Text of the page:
“I bet you just laughed at him,” I said. “He’s being sweet and singing you a cool song and I bet you laughed right in his face.”

“No, I didn’t laugh in his face,” Joanne said, looking hurt. “You think you know me so well. You don't know me that well.” She pouted.

I just stared at her.

Joanne giggled. She said, “I waited till I got outside then I laughed.”

I nodded.

Joanne laughed, remembering. “It was so fucking funny,” she said, and fell against me, laughing. “I broke his heart and he sang me that sappy Cat Stevens song. I laughed so hard I had to sit down against the curb by my car.”

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The Difference Between Flowers And People

Thursday, November 19, 2009

“Where Do The Children Play?”

Last week when I wrote The Empty Lot Entanglement I very much wanted to embed this video.

I talked myself out of it, however, because I wanted that post to be a personal statement and I knew some people clicking over and seeing “Yusuf Islam” would think I intended some political statement.

For people who don’t know, there used to be an amazing songwriter and performer named Cat Stevens. At the peak of his fame Stevens gave away his guitars and converted to Islam and devoted his life to charity under the name Yusuf Islam. That was his personal statement.

But he wrote many incredible songs before he abandoned the music business and now and then he comes out of retirement and sings some of his old songs and sometimes new songs.

This is one of his old songs.

This song was a good question almost forty years ago when it appeared on one of the greatest albums every released, “Tea for the TIllerman.”

If there were children any more this would still be a good question.

I first heard this song when I was a child. I heard it again when I met Cathy.

Even though there are no more children, it’s still a good question.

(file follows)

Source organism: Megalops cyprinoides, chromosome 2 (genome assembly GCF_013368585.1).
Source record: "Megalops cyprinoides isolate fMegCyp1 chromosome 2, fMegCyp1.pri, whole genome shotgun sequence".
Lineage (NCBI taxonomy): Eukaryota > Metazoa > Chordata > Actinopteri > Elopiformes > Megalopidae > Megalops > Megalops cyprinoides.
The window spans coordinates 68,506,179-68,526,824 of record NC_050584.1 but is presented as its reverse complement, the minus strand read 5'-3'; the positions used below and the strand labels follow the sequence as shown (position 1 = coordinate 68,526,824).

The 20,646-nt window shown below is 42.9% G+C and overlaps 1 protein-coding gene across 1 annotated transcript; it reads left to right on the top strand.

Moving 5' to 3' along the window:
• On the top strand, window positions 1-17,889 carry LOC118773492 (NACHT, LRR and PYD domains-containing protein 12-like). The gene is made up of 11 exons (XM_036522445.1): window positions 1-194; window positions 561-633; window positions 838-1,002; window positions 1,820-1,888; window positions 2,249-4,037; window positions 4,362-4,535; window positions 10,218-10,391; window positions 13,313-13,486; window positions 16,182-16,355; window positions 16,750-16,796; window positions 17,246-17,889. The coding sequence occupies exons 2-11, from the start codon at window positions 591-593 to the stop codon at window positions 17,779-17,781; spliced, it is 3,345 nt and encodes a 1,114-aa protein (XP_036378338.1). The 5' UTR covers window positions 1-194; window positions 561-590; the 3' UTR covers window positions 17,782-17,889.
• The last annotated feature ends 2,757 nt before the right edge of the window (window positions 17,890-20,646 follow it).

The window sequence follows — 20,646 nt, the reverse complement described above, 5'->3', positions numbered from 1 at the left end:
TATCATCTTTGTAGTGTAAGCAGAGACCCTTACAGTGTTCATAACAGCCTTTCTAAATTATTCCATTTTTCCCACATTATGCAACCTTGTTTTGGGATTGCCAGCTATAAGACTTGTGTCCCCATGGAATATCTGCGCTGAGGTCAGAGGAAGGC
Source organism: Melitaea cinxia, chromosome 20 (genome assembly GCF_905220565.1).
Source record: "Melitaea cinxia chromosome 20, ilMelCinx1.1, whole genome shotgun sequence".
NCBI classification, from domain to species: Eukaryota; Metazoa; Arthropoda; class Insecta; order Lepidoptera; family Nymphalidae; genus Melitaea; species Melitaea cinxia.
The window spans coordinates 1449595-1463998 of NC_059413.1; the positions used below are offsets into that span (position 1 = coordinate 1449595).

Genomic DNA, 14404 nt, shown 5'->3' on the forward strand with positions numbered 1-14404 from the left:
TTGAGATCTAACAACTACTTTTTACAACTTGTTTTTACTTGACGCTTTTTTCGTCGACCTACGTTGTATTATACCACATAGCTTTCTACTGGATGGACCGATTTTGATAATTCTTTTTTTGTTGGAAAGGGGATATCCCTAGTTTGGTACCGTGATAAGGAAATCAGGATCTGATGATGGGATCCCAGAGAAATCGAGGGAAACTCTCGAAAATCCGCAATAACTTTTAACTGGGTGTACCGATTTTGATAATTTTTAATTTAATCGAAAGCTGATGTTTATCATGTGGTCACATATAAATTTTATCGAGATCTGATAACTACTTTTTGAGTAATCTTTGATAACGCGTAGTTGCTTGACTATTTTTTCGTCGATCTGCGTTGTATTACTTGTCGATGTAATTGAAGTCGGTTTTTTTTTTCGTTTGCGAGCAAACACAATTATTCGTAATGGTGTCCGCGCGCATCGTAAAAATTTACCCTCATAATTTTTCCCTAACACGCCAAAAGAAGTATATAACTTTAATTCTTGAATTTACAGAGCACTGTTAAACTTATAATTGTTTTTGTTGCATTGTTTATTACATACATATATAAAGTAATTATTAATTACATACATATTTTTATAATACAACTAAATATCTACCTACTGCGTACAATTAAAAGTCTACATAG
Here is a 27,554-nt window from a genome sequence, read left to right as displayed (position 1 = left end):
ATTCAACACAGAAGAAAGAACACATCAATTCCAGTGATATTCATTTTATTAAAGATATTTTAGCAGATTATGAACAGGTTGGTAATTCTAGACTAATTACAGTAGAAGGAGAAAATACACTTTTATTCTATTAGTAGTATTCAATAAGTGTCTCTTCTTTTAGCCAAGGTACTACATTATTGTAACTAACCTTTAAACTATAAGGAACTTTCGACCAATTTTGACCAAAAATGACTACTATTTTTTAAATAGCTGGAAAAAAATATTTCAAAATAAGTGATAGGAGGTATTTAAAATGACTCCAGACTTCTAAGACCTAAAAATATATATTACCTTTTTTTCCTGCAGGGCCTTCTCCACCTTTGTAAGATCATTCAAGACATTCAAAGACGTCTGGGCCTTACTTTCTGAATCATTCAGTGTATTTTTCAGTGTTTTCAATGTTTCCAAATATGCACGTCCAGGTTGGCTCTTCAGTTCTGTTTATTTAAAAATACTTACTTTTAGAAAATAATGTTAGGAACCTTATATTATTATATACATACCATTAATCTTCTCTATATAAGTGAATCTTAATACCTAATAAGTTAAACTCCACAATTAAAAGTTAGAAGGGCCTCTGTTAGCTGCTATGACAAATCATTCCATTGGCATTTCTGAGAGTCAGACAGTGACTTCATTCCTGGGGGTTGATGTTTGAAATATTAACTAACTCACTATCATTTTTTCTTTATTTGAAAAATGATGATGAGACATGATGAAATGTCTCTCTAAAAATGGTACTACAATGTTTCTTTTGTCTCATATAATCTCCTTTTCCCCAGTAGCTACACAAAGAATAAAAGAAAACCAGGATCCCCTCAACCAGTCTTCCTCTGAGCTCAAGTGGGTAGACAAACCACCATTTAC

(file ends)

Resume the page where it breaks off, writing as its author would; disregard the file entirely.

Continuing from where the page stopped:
Wednesday, November 18, 2009

The Alaska Cauldron

The politics of breaking things apart,
what is sometimes called social alchemy,
would not heat what is broken already.
Fragmenting one-to-many is its art.

And the opposite. Many cells, one heart.
Toil and trouble bubble for all to see.
Fire some things imprisons, some things sets free.
The start is the end. The end is the start.

Assassinating a hated actor,
the father of an estranged family,
only breaks what is already broken.

But the beloved Queen, the mother factor,
the heat from her breasts and her fierce mercy
gunned down, and the word “Chaos” is spoken.

. . . . . . . . . . . . . . . . . . . . . . . . . . . . . . . . . . . . . . . . . .

There is a lot of talk on the internet about
President Obama being in danger. Everybody
from Gore Vidal to Lyndon LaRouche seems to have
warned that the President’s life is in jeopardy
from extremists.

But modern American politics seems
to be about destabilization. The Left
just tolerates the President and the Right
hates him. Assassinating the President
doesn’t seem to destabilize anything.

But the Right loves Sarah Palin.
And the Right is well-armed and
already perceives itself as oppressed.
The Right was bringing weapons to
townhall meetings. The Right
is ready, even eager, to take its
fight to the streets. If some political
force wants to destabilize America,
it appears to me Sarah Palin is in much
greater danger than the President.


Sunday is the anniversary of
the Kennedy assassination,
the Killing-of-the-King.

Tuesday, November 17, 2009

Post-Christian Party Talk

Recently I read an essay (in Newsweek, this one: “The End of Christian America,” by Jon Meacham) which purports to address the question: “Is America becoming a post-Christian nation?”

“Post-Christian” is a hot-button phrase lately among people interested in religion and culture and I have thoughts on the topic myself. I’m not going to post about “post-Christian America” today because I’m trying to work my thoughts into some kind of entertaining arrangement. But I want to make a couple of points about what passes for pop culture discussion.

It can be tricky. It’s a good idea to pay attention and not take anything too seriously.

A few years ago a famous film director and a famous writer did a commentary track for a famous movie they made together. During their discussion, they agreed their movie was a “post-modern horror film” but when they tried to explain what “post-modern” meant they puttered around and ended up laughing and admitting they had no particular idea what the phrase meant but used it because it’s a phrase that sounds smart and everyone more or less knows it means something about breaking with traditions.

Good enough for Hollywood use. (It was Wes Craven and Kevin Williamson talking about “Scream.”)